Much has changed in the couple of decades since Al Ries and Jack Trout—both highly respected marketing strategists—published The 22 Immutable Laws of Marketing.
Much has changed in the couple of decades since Al Ries and Jack Trout—both highly respected marketing strategists—published The 22 Immutable Laws of Marketing. At the time, most hospitals didn’t have “branding” in their vocabulary, less than 10,000 websites existed on the still-emerging Internet, medical practices didn’t have a “marketing person,” and social media had yet to be invented.
For commercial and retail businesses, however, marketing and advertising were well-established industries with sophisticated thinking about reaching and influencing consumers.
Ries and Trout’s take on the “laws of marketing” have endured, and their influential books about marketing and branding remain recommended reading. (And just in case you can’t find your dog-eared textbook, the original 22 Laws are outlined below.)
For healthcare marketing, let’s add one more…
There should, in our experience, be at least one more “Immutable Law” that always applies in health care marketing.
The Law of Happiness. People do not buy a medical procedure, service or product. What they shop for—and their reason for buying—is to achieve greater wellbeing for themselves. Call it happiness. Beneath everything else, it’s the one and only reason people buy healthcare.
Our Number 23 also applies somewhat universally to non-medical marketing also. A new car. A trip to Las Vegas. A vacuum cleaner. People don’t decide to purchase product; what they truly want to acquire is the emotional experience that follows.
Until or unless your marketing and advertising message touches this emotional experience epicenter, there is little hope of being effective. Challenge yourself: What are you selling?
The (other) 22 Immutable Laws of Marketing….
You’ll want to read the original book and others by Ries and Trout, but here’s the quick reference list.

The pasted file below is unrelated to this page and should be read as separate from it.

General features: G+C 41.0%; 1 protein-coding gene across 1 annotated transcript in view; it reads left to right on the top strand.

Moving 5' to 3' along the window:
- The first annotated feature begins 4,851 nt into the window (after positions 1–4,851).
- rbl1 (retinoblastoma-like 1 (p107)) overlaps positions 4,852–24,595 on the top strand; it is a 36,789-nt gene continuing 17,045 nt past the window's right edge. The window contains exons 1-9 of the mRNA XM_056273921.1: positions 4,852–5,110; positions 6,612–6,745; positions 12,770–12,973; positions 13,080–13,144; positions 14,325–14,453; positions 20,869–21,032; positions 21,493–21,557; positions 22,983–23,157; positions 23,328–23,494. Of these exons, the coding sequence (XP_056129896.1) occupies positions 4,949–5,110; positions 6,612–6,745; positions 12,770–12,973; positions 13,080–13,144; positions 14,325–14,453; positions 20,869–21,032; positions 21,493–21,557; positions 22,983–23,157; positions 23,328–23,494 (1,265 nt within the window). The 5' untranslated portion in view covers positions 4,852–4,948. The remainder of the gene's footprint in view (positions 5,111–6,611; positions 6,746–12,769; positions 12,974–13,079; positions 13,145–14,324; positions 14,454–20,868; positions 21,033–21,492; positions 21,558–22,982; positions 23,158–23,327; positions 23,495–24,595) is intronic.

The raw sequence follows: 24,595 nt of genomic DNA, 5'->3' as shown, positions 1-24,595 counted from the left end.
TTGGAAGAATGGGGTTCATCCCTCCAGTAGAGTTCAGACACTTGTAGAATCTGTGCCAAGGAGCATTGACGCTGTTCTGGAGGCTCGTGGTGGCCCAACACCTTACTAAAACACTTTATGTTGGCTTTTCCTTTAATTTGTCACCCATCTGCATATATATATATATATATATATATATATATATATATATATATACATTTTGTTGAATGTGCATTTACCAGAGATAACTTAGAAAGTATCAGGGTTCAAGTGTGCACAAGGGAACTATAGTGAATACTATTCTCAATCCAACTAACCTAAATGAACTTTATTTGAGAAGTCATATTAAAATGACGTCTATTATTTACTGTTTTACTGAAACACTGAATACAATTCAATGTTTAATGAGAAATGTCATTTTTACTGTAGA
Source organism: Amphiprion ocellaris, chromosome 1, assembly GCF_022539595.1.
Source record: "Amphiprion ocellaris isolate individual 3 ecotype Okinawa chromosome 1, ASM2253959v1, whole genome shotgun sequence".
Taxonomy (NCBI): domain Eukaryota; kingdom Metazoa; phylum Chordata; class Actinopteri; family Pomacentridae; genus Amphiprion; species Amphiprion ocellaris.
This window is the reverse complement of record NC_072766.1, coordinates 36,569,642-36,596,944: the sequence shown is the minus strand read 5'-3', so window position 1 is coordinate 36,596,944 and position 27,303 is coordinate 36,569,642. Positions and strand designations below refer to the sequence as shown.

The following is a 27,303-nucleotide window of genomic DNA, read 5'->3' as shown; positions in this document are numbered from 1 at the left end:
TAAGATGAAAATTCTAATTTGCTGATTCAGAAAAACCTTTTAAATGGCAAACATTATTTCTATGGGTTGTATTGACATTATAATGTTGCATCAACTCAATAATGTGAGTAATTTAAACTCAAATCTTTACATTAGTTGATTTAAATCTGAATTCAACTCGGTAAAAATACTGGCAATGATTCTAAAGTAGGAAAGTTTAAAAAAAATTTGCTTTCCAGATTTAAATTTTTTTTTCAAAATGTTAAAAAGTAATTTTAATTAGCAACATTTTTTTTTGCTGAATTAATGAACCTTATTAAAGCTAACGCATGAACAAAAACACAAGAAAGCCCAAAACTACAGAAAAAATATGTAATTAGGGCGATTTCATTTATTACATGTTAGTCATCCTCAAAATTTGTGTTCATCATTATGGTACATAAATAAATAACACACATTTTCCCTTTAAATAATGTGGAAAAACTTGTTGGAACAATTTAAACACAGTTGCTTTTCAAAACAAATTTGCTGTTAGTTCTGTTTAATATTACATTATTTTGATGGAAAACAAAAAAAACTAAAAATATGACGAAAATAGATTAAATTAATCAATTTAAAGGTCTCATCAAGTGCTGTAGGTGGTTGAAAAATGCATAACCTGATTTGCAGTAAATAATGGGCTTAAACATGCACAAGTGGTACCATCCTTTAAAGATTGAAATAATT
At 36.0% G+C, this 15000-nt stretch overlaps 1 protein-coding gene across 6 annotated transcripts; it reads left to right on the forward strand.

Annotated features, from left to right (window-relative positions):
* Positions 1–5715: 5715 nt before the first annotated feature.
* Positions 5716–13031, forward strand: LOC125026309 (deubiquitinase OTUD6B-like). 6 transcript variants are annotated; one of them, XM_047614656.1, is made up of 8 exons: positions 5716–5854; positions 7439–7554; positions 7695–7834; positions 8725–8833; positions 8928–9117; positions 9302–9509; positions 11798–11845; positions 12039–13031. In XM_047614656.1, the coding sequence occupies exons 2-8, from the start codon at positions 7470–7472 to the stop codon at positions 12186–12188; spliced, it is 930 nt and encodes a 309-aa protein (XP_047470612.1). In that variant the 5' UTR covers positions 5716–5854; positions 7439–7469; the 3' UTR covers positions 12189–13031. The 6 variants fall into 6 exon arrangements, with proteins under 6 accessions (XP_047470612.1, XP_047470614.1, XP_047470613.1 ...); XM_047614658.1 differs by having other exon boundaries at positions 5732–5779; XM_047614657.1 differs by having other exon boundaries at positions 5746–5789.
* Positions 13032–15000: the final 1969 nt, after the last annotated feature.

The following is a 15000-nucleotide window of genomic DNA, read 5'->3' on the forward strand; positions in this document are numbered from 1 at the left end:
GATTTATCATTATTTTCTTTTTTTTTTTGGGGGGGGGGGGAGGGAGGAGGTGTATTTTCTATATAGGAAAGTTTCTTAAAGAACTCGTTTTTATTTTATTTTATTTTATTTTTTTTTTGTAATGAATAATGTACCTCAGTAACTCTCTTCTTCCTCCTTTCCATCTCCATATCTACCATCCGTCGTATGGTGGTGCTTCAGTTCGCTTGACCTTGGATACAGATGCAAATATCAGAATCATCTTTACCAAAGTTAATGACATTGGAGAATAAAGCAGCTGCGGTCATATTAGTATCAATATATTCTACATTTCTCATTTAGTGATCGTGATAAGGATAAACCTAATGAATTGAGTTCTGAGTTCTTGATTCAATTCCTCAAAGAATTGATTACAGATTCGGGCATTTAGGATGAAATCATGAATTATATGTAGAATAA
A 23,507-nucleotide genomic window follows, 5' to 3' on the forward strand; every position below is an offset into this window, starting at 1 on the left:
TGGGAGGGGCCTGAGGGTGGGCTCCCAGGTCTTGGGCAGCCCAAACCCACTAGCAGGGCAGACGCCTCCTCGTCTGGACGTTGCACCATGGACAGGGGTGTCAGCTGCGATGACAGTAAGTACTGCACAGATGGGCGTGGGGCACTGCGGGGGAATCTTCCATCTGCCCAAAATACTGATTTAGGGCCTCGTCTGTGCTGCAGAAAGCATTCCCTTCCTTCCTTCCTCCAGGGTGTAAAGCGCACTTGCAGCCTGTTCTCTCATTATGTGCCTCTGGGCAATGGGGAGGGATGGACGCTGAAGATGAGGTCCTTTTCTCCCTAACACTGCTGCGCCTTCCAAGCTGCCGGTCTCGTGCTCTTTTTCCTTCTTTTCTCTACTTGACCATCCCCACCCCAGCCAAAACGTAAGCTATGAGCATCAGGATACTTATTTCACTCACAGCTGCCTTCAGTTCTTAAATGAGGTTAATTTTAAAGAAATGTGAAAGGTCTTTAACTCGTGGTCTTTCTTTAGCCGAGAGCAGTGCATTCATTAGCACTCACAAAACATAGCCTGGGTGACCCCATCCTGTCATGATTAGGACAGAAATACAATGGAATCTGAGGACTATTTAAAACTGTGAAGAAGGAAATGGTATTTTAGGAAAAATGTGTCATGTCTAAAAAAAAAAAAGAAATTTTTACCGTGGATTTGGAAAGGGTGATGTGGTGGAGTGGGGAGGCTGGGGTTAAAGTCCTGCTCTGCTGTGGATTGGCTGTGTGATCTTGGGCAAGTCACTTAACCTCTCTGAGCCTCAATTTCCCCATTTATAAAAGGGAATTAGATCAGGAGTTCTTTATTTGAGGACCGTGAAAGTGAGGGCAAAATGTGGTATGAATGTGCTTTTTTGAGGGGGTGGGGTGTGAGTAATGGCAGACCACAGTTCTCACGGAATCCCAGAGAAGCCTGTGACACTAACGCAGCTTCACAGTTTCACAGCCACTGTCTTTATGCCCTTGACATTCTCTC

- Leadership: It’s better to be first than it is to be better.
- Category: If you can’t be first in a category, setup a new category you can be first in.
- Mind: It’s better to be first in the mind than to be first in the market place.
- Perception: Marketing is not a battle of products; it’s a battle of perceptions.
- Focus: The most powerful concept in marketing is owning a word in the prospect’s mind.
- Exclusivity: Two companies cannot own the same word in the prospect’s mind.
- Ladder: The strategy to use is dependent on which rung you occupy on the ladder.
- Duality: In the long run, every market becomes a two-horse race.
- Opposite: If you’re shooting for second place, your strategy is determined by the leader.
- Division: Over time, a category will divide and become two or more categories.
- Perspective: Marketing effects take place over an extended period of time.
- Line Extension: There’s an irresistible pressure to extend the equity of the brand.
- Sacrifice: You have to give up something in order to get something.
- Attributes: For every attribute, there is an opposite, effective attribute.
- Candor: When you admit a negative, the prospect will give you a positive.
- Singularity: In each situation, only one move will produce substantial results.
- Unpredictability: Unless you write your competitors’ plans, you can’t predict the future.
- Success: Success often leads to arrogance, and arrogance to failure.
- Failure: Failure is to be expected and accepted.
- Hype: The situation is often the opposite of the way it appears in the press.
- Acceleration: Successful programs are not built on fads, they’re built on trends.
- Resources: Without adequate funding an idea won’t get off the ground.
What would you add to this list? In addition to our Law of Happiness, there are a couple more concepts that we’ll propose in a future post. But let us know what you’re thinking and we’ll build out the list for the benefit of other hospital and healthcare marketing professionals.